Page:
Nuha al-Radi, 63, an Iraqi artist better known as an author who chronicled life in Baghdad during the 1991 Persian Gulf War and under sanctions, died Aug. 30 in Beirut. She had leukemia.
Ms. al-Radi was buried in Lebanon, where relatives had lived since the 1970s. She had been in Lebanon off and on since the 1970s.
She lived the last few years in Beirut, where she spent most of her time painting. The last time she visited Iraq was in March 2003.
Ms. al-Radi was best known for her book "Baghdad Diaries," a vivid account of daily life during the 1991 Gulf War and its aftermath. Written in English, the book first appeared in 1992 and was reissued last year shortly after the start of the U.S.-led invasion that toppled Iraqi President Saddam Hussein.
The diaries depicted the difficulties of day-to-day survival but also the funny and macabre goings-on about town.
"The birds have taken the worst beating of all," she wrote. "They have sensitive souls which cannot take all this hideous noise and vibration. All the caged love-birds have died from the shock of the blasts, while birds in the wild fly upside down and do crazy somersaults. Hundreds, if not thousands, have died in the orchard. Lonely survivors fly about in a distracted fashion."
The book won praise from the likes of the late literary scholar Edward W. Said, a passionate advocate of Arab causes. Publishers Weekly called Ms. al-Radi's prose "powerful but not ostentatious" but took her to task for saying little about Hussein's invasion of Kuwait, which touched off the 1991 war and sanctions, while criticizing the U.S. bombardment.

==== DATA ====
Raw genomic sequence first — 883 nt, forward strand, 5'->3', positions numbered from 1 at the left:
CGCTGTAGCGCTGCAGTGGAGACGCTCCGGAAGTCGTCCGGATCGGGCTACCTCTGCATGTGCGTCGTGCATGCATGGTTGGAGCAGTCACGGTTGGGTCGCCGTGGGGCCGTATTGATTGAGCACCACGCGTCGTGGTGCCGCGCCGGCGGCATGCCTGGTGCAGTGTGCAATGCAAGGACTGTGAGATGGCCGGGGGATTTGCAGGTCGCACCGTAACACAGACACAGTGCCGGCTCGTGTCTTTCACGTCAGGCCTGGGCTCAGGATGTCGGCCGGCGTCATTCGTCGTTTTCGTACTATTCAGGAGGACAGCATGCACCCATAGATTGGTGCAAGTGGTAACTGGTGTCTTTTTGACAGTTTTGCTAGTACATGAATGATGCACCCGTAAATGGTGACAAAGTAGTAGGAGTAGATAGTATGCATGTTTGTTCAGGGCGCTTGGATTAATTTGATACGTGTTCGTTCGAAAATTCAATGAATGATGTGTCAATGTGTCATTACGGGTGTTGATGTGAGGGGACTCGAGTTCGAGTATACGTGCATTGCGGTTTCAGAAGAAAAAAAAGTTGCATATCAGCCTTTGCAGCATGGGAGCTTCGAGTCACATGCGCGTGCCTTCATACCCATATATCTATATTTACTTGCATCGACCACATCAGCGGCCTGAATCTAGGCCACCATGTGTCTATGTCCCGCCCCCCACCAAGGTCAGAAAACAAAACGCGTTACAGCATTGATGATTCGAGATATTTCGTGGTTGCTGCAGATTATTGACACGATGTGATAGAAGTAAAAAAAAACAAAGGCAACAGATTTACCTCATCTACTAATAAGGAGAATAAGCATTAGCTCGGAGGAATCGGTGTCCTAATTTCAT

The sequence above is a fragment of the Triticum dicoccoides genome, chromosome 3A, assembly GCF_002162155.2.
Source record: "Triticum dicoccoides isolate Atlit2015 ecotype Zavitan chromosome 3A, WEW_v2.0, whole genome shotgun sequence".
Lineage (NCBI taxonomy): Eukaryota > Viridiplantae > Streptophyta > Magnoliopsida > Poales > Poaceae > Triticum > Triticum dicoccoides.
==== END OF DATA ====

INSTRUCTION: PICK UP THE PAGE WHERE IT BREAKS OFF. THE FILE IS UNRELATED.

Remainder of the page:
"Nuha was also highly critical of the  U.S.-led invasion of Iraq," said her sister, Selma al-Radi, an archaeologist.
Iraqi critic Ali Abdel Amir said the diaries reflected Ms. al-Radi's "high sense of human feelings."
"She used her artistry to portray the sufferings of millions of Iraqis under war," Abdel Amir said of the book, speaking to the Associated Press by telephone from Amman, Jordan.
A painter and ceramist, Ms. Al-Radi had several pieces commissioned by the Iraqi government for government offices in Baghdad.
Even when Iraq was under sanctions for its 1990 invasion of Kuwait, she had a large studio at her home in Baghdad where she exhibited her work.
She was born in Baghdad and raised in India, where her father was ambassador. She studied ceramics in London.
Survivors also include her mother and a brother.